The Roman Road

29 Mar

This road was built by the Romans more than 2000 years ago. The Romans came during the Second Punic War in 218 BC between Carthage and Rome. As they did in all of the regions they occupied the Romans developed roads and trade. You can still see the worn limestone road surface, the run off channel lined with stone to gather the water shed from the road surface, and the stone curbs remaining on either side of the road. All designed by the Romans.

Freestanding dry-stack rock walls line the road protecting it from the elements and offering protection for travelers.


The road leads us to a set of chambers hollowed out of the limestone. The chambers are open holes that descend into ovoid shaped chambers. The chambers were used in the Bronze Age to bury the dead. The body was placed upright in a fetal position surrounded by pottery with offerings to sustain the person on their travel to the next world.

Some of these chambers were used for grain storage.  These have a larger opening at the surface to allow for loading and unloading the harvest. There is a circular opening cut into the lip of the open hole to allow a bucket to be lowered and raised to move the grain into the storage chamber and lift it out as needed for sustenance.

Cave dwellings were hollowed out of the limestone and earth.

In this particular dwelling people lived until the late 1930s. It served as a local bomb shelter in WWII. There are three rooms in the dwelling, one main chamber, one for children and one for animals. The shaping of the lintel over the entry is telling. The stone has been shaped to funnel water so it will not drip on the entrants head, a clever solution to a very human need. The caves are cool in the summer, warm in the winter and only lack sufficient light.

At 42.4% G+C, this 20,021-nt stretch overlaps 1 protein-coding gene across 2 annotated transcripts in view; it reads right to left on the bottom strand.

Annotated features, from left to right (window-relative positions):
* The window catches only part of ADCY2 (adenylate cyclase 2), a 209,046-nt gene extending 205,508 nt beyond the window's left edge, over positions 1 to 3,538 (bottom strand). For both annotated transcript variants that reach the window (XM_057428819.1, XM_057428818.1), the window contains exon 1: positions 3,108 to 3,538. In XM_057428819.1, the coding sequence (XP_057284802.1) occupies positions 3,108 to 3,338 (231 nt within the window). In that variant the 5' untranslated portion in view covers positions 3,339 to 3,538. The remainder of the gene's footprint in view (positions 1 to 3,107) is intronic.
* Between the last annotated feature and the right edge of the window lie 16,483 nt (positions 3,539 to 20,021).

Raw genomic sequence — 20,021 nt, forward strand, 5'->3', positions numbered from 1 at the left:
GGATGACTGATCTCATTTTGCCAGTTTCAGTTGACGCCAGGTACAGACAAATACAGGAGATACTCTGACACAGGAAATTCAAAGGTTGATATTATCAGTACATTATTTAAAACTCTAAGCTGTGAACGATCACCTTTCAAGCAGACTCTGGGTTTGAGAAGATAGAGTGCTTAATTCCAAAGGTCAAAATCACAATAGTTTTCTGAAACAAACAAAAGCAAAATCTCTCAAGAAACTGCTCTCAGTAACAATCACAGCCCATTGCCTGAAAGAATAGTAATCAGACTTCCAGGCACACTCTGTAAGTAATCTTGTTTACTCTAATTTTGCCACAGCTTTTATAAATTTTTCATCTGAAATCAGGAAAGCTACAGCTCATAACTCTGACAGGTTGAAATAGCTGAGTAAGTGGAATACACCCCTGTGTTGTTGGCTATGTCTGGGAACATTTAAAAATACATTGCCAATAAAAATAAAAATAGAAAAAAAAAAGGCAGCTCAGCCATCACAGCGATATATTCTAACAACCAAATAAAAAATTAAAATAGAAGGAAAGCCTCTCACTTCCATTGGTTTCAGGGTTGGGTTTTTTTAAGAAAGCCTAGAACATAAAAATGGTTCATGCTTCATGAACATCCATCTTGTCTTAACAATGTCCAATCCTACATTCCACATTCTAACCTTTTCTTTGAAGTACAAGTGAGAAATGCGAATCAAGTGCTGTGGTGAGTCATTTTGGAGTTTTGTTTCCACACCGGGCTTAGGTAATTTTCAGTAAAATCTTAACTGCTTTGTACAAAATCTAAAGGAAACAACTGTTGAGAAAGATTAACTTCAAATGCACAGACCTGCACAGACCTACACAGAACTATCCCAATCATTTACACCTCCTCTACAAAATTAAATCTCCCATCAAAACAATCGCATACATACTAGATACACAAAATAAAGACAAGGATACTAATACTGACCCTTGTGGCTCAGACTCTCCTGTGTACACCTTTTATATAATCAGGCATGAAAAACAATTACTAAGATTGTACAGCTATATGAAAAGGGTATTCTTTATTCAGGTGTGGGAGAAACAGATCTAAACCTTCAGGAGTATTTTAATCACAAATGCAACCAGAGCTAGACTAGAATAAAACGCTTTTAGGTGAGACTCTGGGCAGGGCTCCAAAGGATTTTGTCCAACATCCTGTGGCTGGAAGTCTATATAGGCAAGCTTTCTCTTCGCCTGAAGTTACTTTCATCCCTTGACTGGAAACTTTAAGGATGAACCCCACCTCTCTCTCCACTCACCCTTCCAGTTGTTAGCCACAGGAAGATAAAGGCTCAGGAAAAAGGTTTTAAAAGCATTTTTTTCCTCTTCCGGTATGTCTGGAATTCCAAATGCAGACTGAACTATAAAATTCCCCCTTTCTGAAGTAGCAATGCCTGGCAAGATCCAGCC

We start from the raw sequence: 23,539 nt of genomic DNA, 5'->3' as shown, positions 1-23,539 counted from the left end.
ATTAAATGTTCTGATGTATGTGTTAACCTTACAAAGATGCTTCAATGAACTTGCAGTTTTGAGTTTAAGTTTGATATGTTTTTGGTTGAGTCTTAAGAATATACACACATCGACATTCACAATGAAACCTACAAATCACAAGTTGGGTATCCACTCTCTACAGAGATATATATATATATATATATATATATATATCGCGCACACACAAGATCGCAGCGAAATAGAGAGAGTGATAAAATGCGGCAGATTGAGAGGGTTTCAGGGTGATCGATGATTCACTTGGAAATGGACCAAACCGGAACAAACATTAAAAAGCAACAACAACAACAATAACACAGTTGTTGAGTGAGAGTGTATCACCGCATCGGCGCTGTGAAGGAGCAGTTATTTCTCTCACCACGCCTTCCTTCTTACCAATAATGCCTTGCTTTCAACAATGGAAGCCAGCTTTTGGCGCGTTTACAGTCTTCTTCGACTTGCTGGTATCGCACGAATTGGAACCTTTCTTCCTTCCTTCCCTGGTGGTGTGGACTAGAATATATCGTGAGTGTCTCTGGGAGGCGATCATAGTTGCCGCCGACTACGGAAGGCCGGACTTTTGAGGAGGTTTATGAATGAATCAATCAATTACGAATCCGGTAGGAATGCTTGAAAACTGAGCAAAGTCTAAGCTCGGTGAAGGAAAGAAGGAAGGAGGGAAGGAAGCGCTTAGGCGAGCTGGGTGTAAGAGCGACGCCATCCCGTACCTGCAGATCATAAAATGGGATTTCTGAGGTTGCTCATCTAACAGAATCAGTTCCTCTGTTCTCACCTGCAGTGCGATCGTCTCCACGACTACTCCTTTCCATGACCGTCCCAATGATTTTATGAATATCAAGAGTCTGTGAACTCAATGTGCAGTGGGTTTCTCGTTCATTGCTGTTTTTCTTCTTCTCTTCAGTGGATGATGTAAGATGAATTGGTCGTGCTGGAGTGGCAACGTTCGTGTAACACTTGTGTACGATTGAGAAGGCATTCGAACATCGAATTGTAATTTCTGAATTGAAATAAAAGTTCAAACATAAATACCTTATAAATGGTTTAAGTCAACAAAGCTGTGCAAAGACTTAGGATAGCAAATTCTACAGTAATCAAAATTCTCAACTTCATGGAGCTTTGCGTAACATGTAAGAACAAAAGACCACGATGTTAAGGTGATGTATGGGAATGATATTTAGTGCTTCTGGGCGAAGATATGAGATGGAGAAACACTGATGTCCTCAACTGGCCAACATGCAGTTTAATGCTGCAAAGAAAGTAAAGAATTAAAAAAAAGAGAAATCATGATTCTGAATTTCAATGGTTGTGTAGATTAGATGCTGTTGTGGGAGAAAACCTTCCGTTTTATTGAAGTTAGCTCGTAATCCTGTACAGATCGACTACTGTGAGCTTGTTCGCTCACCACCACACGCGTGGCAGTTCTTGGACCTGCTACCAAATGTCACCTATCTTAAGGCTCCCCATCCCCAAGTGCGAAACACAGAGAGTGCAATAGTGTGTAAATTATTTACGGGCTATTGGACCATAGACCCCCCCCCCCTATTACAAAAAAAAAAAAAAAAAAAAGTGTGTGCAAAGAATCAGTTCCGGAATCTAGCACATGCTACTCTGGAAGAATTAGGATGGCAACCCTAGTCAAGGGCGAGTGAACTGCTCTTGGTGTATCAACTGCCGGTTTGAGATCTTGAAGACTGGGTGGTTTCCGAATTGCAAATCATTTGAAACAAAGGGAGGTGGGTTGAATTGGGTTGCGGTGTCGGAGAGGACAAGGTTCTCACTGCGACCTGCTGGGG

Free standing stone walls dot the landscape marking field boundaries and areas devoted to particular activities. Small circular stone structures are farm dwellings with easy access to adjoining fields.

In a later rectangular version of a stone farmhouse is a bench built into the wall by the front door facing the sunrise.

We came upon this 1000 year old Carob tree at the road side. Its branches sprouted new leaves in the soft sunlight.

 

Leave a Reply

Fill in your details below or click an icon to log in:

WordPress.com Logo

You are commenting using your WordPress.com account. Log Out /  Change )

Google photo

You are commenting using your Google account. Log Out /  Change )

Twitter picture

You are commenting using your Twitter account. Log Out /  Change )

Facebook photo

You are commenting using your Facebook account. Log Out /  Change )

Connecting to %s

%d bloggers like this: